Compound Meter
Compound meter is used to notate music that has three instead of two subdivisions per beat. An example is the familiar tune: "Row, Row, Row Your Boat".

You will probably find yourself tapping or counting in a pattern like this:

1 . . . 2 . . . 1 . . . 2 . . . 1 . . . 2 . . .

You probably hear this example in terms of two-beat groupings. However, when you got to "mer-ri-ly, mer-ri-ly, mer-ri-ly, mer-ri-ly, ..." you divided each beat into three notes instead of the normal two. In fact, the entire piece has three subdivisions per beat. (1 - 2 - 3... 2 - 2 - 3... 1 - 2 - 3... 2 - 2 - 3... )

In compound meter, each beat is normally subdivided into three parts, and the note receiving the beat is always a dotted note value (i.e. a dotted quarter, a dotted half, a dotted eight, etc.) This is because a dotted note value may always be easily divided into three equal notes (i.e. a dotted quarter = 3 eighth notes).  Because time signatures consist of whole numbers only, the numbers in a compound meter time signature indicate the number of subdivided values.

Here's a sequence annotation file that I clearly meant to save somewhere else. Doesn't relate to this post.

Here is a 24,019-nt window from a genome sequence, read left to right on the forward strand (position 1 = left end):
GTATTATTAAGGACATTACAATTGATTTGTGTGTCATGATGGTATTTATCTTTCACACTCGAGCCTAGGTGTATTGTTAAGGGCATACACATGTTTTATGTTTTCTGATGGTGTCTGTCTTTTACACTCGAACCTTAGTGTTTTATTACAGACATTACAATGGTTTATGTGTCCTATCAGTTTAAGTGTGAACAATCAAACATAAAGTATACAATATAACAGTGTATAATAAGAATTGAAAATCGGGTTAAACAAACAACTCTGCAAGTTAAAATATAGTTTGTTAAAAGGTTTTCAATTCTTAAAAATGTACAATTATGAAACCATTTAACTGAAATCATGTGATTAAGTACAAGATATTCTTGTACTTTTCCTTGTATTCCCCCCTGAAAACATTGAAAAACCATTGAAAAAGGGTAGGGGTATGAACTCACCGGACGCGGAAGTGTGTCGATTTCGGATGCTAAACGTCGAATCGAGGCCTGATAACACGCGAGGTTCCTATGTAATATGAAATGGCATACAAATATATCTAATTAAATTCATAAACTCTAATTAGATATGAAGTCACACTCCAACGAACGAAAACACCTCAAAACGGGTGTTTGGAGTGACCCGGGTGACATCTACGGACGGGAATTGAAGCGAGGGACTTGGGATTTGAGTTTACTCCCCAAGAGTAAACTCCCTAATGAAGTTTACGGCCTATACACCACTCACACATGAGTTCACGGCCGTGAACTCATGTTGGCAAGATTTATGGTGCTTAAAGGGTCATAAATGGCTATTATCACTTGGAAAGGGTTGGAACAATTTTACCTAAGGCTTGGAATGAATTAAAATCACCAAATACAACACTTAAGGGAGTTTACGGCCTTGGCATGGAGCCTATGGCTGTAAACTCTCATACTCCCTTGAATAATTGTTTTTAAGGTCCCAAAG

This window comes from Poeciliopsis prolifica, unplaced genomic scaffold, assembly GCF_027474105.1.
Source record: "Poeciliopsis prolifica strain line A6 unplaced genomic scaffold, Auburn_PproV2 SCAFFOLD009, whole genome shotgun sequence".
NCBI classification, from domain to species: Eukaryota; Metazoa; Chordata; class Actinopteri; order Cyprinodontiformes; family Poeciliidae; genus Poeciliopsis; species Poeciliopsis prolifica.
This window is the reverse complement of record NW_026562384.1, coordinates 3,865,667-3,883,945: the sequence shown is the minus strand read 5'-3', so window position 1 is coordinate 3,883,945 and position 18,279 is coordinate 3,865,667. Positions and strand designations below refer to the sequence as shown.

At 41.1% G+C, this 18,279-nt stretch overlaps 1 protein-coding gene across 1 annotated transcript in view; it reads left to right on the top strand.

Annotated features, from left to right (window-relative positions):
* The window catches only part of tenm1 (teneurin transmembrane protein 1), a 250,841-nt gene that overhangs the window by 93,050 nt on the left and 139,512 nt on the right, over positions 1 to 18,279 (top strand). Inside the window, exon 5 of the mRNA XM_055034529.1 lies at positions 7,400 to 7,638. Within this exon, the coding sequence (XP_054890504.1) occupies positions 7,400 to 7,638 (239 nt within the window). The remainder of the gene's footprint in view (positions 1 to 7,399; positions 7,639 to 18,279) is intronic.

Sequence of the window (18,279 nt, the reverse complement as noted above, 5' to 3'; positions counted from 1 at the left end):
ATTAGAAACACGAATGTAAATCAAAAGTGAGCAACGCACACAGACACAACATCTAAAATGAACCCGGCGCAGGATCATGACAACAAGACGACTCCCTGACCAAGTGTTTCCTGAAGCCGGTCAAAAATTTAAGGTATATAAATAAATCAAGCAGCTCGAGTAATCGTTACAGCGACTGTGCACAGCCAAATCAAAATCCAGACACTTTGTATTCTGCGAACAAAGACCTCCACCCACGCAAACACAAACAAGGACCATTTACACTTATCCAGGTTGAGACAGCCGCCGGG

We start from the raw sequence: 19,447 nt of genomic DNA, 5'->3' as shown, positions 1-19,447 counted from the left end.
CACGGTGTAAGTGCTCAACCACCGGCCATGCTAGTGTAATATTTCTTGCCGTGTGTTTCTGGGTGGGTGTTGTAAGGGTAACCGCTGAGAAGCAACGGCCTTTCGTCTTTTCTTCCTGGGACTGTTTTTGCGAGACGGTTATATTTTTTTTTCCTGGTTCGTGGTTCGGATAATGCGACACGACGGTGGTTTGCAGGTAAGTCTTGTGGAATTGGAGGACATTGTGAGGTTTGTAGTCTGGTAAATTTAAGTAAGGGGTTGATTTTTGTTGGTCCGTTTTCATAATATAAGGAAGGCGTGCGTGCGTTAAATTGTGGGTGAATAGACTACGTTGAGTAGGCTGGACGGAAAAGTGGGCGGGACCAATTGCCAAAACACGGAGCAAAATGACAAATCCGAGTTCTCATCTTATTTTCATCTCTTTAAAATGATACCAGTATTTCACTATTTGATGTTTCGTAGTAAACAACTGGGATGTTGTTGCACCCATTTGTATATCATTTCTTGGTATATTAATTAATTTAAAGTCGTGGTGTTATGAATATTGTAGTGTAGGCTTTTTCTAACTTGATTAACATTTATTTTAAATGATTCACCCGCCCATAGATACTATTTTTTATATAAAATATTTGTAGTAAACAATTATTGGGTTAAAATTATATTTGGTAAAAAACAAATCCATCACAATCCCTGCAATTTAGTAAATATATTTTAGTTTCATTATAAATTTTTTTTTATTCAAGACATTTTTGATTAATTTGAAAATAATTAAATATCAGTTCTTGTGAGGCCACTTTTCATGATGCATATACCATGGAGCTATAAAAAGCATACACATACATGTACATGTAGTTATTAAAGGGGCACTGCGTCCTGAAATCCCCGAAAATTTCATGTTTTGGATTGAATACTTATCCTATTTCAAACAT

In compound meter:

The top number indicates the number of subdivided beats per measure.
The bottom number indicates the rhythmic note value that receives the subdivided beat.

Because the subdivision is always by three, the top number in a compound time signature will always be a multiple of three: 6, 9, or 12 being the most common.

 As an example, a meter with 3 beats per measure (each subdivided into 3 parts: 3 x 3 = 9) with the dotted quarter note (or subdivided into three eighth notes) receiving the beat is called "9 - 8" time, and is notated with a "9" in the top number and a "8" in the lower number.

In compound meter, the number of beats per measure is always the top number divided by three. So a "6" in the top number means that there are "six divided by three" beats, or two beats per measure.